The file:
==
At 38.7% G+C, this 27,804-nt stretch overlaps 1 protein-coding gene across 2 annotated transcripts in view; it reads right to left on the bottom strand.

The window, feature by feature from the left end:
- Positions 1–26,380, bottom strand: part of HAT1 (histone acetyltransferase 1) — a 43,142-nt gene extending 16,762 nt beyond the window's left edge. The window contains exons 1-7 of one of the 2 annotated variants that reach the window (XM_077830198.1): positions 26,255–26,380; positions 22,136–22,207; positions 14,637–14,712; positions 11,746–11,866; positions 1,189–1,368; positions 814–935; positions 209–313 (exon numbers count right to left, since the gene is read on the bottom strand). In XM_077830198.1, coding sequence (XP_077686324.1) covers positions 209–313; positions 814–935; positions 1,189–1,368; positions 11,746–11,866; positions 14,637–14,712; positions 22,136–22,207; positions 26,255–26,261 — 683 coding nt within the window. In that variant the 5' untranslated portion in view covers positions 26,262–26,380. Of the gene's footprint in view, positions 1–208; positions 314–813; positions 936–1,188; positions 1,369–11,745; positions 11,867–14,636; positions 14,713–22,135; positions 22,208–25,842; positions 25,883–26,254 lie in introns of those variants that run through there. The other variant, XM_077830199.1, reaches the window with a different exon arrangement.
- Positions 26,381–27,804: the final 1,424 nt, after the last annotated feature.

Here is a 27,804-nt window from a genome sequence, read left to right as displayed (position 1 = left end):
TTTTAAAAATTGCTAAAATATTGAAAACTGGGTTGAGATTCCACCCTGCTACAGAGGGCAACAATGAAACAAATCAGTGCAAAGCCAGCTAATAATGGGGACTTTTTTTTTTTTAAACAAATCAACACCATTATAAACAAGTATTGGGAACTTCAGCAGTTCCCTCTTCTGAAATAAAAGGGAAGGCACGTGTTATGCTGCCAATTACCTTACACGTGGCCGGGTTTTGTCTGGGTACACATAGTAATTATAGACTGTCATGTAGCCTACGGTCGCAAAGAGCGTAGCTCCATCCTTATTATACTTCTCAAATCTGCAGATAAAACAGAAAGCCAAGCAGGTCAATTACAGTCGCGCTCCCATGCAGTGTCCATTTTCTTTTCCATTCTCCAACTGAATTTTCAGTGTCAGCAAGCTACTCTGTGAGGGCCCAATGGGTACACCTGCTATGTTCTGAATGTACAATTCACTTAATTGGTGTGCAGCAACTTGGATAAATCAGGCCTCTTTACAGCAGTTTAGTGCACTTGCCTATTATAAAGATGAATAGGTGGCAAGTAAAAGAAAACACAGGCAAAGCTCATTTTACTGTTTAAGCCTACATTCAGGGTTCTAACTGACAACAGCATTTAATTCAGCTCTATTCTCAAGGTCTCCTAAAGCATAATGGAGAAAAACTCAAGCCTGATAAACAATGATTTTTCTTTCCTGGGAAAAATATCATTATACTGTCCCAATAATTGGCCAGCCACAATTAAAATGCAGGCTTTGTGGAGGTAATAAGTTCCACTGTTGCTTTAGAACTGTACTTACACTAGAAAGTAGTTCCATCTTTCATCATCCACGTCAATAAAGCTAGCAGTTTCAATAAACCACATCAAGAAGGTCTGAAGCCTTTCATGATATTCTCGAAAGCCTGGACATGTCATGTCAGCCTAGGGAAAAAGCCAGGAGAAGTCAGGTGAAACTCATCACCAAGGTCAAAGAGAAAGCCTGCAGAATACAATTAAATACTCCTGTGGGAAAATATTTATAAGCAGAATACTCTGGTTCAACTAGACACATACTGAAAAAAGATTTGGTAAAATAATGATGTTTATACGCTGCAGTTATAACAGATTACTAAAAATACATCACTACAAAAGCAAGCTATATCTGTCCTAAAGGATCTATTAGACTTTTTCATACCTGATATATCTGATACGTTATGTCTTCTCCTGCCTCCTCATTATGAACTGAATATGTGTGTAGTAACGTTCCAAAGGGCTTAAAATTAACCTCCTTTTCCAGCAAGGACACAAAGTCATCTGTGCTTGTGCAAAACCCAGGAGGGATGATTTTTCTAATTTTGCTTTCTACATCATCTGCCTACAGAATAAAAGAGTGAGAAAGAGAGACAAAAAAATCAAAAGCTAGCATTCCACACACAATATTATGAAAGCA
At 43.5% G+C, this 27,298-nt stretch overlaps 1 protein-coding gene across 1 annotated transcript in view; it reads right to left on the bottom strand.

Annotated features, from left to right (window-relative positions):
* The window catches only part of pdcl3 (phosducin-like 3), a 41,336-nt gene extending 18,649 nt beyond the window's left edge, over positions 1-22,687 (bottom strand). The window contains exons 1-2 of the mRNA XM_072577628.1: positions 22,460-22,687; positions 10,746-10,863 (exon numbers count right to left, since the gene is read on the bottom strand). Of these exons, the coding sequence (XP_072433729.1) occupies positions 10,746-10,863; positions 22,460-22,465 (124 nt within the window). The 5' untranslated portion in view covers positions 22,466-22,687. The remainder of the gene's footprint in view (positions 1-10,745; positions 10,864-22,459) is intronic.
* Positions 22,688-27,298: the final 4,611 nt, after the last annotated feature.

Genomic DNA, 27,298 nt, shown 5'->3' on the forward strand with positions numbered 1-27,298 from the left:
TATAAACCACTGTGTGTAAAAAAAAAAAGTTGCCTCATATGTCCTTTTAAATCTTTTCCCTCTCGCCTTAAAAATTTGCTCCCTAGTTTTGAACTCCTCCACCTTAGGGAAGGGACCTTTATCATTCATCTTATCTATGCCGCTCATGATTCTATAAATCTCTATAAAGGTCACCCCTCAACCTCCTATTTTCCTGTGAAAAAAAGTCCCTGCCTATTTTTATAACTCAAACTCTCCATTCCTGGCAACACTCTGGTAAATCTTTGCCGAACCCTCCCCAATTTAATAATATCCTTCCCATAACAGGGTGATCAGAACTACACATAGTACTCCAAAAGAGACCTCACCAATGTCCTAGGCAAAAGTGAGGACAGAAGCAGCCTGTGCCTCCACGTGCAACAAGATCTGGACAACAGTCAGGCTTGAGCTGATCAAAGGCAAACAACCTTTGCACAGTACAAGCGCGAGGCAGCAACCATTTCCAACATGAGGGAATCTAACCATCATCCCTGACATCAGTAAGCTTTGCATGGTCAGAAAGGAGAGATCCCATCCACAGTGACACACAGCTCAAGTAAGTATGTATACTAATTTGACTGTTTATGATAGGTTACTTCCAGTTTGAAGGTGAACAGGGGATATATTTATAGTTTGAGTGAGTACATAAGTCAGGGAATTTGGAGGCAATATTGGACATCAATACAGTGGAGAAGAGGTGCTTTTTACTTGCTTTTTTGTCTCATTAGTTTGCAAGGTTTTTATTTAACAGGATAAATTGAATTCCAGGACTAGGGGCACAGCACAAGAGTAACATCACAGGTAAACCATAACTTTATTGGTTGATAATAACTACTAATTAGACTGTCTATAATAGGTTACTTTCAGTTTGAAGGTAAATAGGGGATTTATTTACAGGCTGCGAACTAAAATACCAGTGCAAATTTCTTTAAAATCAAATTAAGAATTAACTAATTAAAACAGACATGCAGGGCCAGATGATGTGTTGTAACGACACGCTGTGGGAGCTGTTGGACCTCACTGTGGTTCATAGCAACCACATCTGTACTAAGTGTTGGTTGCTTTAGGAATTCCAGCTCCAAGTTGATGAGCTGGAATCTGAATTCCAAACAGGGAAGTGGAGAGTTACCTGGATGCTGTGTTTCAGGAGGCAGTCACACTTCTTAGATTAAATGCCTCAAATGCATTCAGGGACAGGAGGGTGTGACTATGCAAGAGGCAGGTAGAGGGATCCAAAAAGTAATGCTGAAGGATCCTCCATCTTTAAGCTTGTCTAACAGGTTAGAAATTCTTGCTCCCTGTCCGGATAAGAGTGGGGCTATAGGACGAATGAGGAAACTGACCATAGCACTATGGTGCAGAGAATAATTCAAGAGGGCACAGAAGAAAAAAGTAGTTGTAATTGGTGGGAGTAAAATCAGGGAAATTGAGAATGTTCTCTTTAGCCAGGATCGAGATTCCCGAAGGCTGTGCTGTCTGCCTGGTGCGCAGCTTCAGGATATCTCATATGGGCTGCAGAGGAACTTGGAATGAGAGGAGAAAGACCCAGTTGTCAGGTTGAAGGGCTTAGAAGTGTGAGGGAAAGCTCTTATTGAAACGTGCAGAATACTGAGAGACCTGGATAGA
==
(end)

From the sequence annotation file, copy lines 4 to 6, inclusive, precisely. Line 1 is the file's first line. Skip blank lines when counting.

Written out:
- Positions 26,381–27,804: the final 1,424 nt, after the last annotated feature.

Here is a 27,804-nt window from a genome sequence, read left to right as displayed (position 1 = left end):
TTTTAAAAATTGCTAAAATATTGAAAACTGGGTTGAGATTCCACCCTGCTACAGAGGGCAACAATGAAACAAATCAGTGCAAAGCCAGCTAATAATGGGGACTTTTTTTTTTTTAAACAAATCAACACCATTATAAACAAGTATTGGGAACTTCAGCAGTTCCCTCTTCTGAAATAAAAGGGAAGGCACGTGTTATGCTGCCAATTACCTTACACGTGGCCGGGTTTTGTCTGGGTACACATAGTAATTATAGACTGTCATGTAGCCTACGGTCGCAAAGAGCGTAGCTCCATCCTTATTATACTTCTCAAATCTGCAGATAAAACAGAAAGCCAAGCAGGTCAATTACAGTCGCGCTCCCATGCAGTGTCCATTTTCTTTTCCATTCTCCAACTGAATTTTCAGTGTCAGCAAGCTACTCTGTGAGGGCCCAATGGGTACACCTGCTATGTTCTGAATGTACAATTCACTTAATTGGTGTGCAGCAACTTGGATAAATCAGGCCTCTTTACAGCAGTTTAGTGCACTTGCCTATTATAAAGATGAATAGGTGGCAAGTAAAAGAAAACACAGGCAAAGCTCATTTTACTGTTTAAGCCTACATTCAGGGTTCTAACTGACAACAGCATTTAATTCAGCTCTATTCTCAAGGTCTCCTAAAGCATAATGGAGAAAAACTCAAGCCTGATAAACAATGATTTTTCTTTCCTGGGAAAAATATCATTATACTGTCCCAATAATTGGCCAGCCACAATTAAAATGCAGGCTTTGTGGAGGTAATAAGTTCCACTGTTGCTTTAGAACTGTACTTACACTAGAAAGTAGTTCCATCTTTCATCATCCACGTCAATAAAGCTAGCAGTTTCAATAAACCACATCAAGAAGGTCTGAAGCCTTTCATGATATTCTCGAAAGCCTGGACATGTCATGTCAGCCTAGGGAAAAAGCCAGGAGAAGTCAGGTGAAACTCATCACCAAGGTCAAAGAGAAAGCCTGCAGAATACAATTAAATACTCCTGTGGGAAAATATTTATAAGCAGAATACTCTGGTTCAACTAGACACATACTGAAAAAAGATTTGGTAAAATAATGATGTTTATACGCTGCAGTTATAACAGATTACTAAAAATACATCACTACAAAAGCAAGCTATATCTGTCCTAAAGGATCTATTAGACTTTTTCATACCTGATATATCTGATACGTTATGTCTTCTCCTGCCTCCTCATTATGAACTGAATATGTGTGTAGTAACGTTCCAAAGGGCTTAAAATTAACCTCCTTTTCCAGCAAGGACACAAAGTCATCTGTGCTTGTGCAAAACCCAGGAGGGATGATTTTTCTAATTTTGCTTTCTACATCATCTGCCTACAGAATAAAAGAGTGAGAAAGAGAGACAAAAAAATCAAAAGCTAGCATTCCACACACAATATTATGAAAGCA